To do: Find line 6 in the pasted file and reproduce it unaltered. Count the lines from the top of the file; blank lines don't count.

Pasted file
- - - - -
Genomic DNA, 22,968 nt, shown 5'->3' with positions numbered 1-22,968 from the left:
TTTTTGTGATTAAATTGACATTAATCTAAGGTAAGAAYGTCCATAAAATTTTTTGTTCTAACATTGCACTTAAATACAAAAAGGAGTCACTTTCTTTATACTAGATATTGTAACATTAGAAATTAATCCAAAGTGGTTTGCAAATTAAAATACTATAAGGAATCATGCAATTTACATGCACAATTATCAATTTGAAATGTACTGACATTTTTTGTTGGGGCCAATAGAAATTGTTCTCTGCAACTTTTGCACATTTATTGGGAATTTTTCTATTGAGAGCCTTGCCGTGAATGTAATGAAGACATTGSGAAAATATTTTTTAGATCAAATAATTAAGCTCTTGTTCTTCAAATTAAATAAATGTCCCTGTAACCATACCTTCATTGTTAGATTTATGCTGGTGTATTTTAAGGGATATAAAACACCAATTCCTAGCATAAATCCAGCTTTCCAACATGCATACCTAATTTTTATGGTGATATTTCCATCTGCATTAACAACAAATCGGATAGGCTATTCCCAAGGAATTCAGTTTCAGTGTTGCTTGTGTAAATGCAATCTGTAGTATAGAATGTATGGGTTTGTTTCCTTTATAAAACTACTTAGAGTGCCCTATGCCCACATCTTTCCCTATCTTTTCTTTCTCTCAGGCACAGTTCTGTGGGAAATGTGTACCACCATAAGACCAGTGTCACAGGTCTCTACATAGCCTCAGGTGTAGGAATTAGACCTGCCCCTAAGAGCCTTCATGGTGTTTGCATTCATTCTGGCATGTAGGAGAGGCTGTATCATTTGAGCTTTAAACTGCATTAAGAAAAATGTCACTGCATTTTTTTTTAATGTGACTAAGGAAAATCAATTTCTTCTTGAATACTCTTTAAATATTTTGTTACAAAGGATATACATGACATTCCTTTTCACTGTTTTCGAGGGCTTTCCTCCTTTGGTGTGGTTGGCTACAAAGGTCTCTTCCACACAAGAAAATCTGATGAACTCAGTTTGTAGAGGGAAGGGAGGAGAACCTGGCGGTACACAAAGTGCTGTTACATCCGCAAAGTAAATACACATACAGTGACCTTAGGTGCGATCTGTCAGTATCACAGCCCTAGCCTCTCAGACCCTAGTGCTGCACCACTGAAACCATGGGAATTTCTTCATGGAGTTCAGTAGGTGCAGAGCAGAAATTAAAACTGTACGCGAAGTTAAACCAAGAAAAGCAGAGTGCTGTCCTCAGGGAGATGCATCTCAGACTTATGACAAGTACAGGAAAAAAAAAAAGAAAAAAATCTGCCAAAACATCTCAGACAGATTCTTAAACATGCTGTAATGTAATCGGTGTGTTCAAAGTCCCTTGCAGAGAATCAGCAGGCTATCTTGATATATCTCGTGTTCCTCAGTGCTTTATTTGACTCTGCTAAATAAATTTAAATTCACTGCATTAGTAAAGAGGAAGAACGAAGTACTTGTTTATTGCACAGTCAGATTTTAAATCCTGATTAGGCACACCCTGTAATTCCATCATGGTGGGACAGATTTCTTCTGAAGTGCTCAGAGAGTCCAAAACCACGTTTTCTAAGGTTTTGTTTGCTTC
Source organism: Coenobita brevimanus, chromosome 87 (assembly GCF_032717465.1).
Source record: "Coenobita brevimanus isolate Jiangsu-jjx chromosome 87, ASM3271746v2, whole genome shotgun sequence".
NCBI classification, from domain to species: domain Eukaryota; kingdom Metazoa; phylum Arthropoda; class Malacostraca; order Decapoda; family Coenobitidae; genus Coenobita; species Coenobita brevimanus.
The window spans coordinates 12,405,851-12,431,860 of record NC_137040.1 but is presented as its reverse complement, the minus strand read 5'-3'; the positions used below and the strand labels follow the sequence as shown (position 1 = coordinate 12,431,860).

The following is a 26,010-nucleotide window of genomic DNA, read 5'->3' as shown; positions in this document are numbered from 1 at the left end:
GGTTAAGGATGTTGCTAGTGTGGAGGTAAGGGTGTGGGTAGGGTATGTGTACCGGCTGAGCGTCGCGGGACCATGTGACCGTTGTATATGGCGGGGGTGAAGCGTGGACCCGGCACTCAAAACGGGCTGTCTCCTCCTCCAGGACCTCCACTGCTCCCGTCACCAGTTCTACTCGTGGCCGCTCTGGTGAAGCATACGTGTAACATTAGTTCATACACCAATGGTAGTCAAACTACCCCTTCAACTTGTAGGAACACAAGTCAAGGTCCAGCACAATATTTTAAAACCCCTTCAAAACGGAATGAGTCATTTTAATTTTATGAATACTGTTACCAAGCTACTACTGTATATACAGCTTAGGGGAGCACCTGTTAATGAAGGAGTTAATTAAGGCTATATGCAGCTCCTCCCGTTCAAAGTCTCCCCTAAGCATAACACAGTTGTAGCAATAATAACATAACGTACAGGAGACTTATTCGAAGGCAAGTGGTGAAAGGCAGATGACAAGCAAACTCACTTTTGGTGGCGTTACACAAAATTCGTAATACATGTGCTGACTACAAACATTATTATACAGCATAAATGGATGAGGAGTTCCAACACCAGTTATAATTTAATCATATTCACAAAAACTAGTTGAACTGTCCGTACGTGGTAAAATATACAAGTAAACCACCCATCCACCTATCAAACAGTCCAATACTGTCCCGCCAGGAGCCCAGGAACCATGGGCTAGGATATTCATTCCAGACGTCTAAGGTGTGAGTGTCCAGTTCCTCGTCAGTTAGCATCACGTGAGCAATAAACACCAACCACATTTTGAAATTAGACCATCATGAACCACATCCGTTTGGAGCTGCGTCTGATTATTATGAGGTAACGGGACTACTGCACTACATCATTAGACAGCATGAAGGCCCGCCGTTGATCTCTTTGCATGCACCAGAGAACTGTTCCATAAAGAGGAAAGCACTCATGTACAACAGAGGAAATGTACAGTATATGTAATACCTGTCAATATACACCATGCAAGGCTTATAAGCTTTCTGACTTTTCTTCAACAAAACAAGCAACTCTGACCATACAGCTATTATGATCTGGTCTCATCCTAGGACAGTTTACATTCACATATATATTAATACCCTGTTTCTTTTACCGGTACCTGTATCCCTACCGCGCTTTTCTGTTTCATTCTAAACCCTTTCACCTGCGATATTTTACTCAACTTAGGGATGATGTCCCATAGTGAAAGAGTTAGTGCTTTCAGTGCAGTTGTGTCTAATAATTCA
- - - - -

The window spans coordinates 12,405,851-12,431,860 of record NC_137040.1 but is presented as its reverse complement, the minus strand read 5'-3'; the positions used below and the strand labels follow the sequence as shown (position 1 = coordinate 12,431,860).